I woke up the next morning the same as I always did; my alarm clock rang at the same leisurely ten-thirty that I was used to. But any illusion I had that the events of the preceding evening were a symphony-induced dream was quickly dispelled. As I opened my bedroom window shades, I saw the strange trees swaying amidst the artificial landscape that my little home had settled in. And there stood the pillar, that impassable bridge to the headquarters of my hosts.
That evening I had been awed, and shocked, and stunned by my fantastic journey, but in the mundane oddity of my surroundings, I began to worry. I slumped against the wall for a long time, not knowing what to do. I didn't even want to eat.
The tall man promised more visits, and the prospect did not improve my mood. When he spoke of Elysia, his ship; when his assistants performed their miraculous maintenance on my apartment; with the sight of boiling stars burning in my mind, the superstitious part of me wondered if this place could be heaven. But I had gone to sleep and woken up. I was still alive.
But I had little doubt, my life was over. Whatever those aliens wanted with me, what purpose would it serve to return me to Earth? The tall man said I might be returned in a year, but he hadn't promised it. Even if he had promised it, why not just lie to me?
Whatever the confused state of my emotions, they focused immediately into fear when I heard the whirring noise, signaling the descent of the pillar. The tall man was returning for more "study," the horrifying specifics of which I could only guess. Every horrifying notion from science fiction stories flashed across my mind - vivisection, brainwashing, God knows what else - and deep inside I felt the sudden impulse to run.
Out the door I ran, and I saw that the pillar was indeed descending. The apartment was not safe; I had to make for the trees. I ran quickly in the direction of the brook. Perhaps, I thought, the sound of flowing water would help to conceal me.
Of the many trees I saw growing along the bank, one in particular was densely covered by broad leaves, and suitable for climbing. I scrambled up the lower branches, but I had not climbed any trees since I was a little boy, and I soon lost my footing. Tumbling to the ground, I landed flat on my back. The whirring of gears and my own throbbing heart set me to climbing again, and at last I reached a sturdy limb midway up the tree trunk. No sooner had I achieved balance than the gears stopped turning. Anticipating a search, and lacking confidence in my hastily-chosen hiding spot, I hardly dared to breathe. But I could not help myself, as my shivering and squirming made even that sturdy branch sway.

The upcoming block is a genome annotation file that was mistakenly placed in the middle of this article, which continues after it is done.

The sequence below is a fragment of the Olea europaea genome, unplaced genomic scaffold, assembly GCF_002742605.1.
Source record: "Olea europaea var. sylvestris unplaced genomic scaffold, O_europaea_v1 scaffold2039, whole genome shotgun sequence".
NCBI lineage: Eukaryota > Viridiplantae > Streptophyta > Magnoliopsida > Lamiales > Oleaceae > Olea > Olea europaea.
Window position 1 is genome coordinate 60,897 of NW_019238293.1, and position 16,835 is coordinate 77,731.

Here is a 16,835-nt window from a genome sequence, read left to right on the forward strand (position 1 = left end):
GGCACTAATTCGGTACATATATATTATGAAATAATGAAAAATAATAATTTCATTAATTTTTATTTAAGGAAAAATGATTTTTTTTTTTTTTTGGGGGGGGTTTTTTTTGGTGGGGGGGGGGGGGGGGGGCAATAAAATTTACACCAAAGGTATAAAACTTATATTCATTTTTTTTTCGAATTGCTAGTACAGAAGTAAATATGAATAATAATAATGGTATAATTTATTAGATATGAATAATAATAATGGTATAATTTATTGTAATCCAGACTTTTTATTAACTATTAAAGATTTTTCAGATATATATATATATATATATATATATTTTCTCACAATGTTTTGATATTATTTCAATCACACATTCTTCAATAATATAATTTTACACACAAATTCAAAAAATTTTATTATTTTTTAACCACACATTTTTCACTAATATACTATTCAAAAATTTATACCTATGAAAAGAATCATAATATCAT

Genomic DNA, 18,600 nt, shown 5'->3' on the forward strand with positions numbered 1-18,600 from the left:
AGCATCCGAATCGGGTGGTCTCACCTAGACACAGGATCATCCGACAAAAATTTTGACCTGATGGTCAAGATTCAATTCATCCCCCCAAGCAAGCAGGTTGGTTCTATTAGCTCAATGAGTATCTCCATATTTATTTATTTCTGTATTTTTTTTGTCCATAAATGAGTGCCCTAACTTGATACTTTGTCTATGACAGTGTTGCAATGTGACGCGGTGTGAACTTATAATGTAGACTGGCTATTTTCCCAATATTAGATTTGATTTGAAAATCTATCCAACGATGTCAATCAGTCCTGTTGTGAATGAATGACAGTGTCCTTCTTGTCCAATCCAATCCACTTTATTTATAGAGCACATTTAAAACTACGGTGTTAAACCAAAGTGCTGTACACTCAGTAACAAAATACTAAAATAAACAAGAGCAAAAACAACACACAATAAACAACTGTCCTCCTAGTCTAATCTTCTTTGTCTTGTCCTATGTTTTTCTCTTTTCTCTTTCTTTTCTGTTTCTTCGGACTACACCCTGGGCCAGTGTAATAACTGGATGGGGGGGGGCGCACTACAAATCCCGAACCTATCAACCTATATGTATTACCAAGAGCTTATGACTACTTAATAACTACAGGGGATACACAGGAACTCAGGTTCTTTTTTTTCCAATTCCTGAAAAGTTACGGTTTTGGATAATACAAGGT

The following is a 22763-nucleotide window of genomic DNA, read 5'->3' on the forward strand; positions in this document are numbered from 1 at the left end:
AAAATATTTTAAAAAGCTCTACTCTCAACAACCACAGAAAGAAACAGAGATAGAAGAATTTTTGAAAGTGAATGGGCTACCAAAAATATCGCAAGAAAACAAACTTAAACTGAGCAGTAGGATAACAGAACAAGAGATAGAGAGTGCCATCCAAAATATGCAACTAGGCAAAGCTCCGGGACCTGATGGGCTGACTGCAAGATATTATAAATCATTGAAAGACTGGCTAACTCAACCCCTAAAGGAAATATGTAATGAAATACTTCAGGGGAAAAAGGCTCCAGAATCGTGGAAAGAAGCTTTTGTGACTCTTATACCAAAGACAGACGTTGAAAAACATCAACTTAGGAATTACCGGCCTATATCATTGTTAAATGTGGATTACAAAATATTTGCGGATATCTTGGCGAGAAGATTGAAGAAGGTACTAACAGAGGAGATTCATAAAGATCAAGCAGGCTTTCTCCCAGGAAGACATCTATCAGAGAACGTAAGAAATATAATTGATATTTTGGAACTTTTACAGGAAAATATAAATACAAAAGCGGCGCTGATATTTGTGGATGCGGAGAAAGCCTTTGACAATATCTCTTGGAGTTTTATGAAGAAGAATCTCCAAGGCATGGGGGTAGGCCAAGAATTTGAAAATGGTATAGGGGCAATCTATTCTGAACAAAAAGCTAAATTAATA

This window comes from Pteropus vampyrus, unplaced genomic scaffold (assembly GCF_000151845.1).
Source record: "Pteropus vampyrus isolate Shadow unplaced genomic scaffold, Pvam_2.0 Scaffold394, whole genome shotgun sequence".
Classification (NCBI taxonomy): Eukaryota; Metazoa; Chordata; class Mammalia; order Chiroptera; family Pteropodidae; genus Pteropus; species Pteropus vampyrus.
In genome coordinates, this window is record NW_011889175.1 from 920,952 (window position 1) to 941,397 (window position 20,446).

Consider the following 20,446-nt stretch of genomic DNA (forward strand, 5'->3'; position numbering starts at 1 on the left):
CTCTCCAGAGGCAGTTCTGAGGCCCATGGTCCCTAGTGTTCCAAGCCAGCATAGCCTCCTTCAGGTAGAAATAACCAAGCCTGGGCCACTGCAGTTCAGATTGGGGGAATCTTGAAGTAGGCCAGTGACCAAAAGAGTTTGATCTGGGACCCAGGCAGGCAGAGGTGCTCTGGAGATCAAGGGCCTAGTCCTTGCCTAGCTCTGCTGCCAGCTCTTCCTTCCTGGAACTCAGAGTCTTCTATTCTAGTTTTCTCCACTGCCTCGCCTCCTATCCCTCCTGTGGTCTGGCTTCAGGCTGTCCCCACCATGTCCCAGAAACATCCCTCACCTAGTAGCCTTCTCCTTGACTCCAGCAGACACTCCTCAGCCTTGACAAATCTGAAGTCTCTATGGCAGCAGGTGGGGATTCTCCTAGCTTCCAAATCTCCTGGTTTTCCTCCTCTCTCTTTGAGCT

I did not suffer the anticipation long. Barely five minutes passed before I heard the tall man's voice, and I nearly fell from my perch when I looked down to see him gazing intently at me.
"Human," he addressed me, "this behavior is rather intriguing. But if you are attempting to hide from me, you should be aware that the advanced detection systems located throughout this habitat cannot be evaded by any means at your disposal." His words hit me like a brick. "Will you come down now?" he asked.
Stunned, I slowly made my way down the trunk, casting occasional wary glances at the tall man, who betrayed no emotion as he watched my descent. With a short hop, my bare feet (I hadn't had a chance to put on any shoes before I fled) met the soft earth of the bank, and I leaned against the tree to catch myself from falling.
"Now," he said, "shall we return to your home?" At the sound of that final word, I lost control, and I vomited on the ground. My host observed dispassionately.
Miserably I returned to the apartment with him, feeling unbelievably foolish for greeting someone, who was surely an eminent scientist, with the contents of my stomach. Moreover, the acidic residue burned my throat, and the taste that lingered in my mouth made me feel genuinely ill. So much for heaven, I thought.
The tall man had to stoop to make it through the doorway. Feeling defeated, as he entered my home without so much as an invitation, I trudged over to the sink. I filled a cup from the tap and gargled (I had to admit, the water I was provided with was quite tasty). Finished, I turned to face my host, but his remarkable height put his face out of view, obstructed as it was by the cabinets hanging over the counter. Awkwardly, I left the kitchen area and joined him in the living room.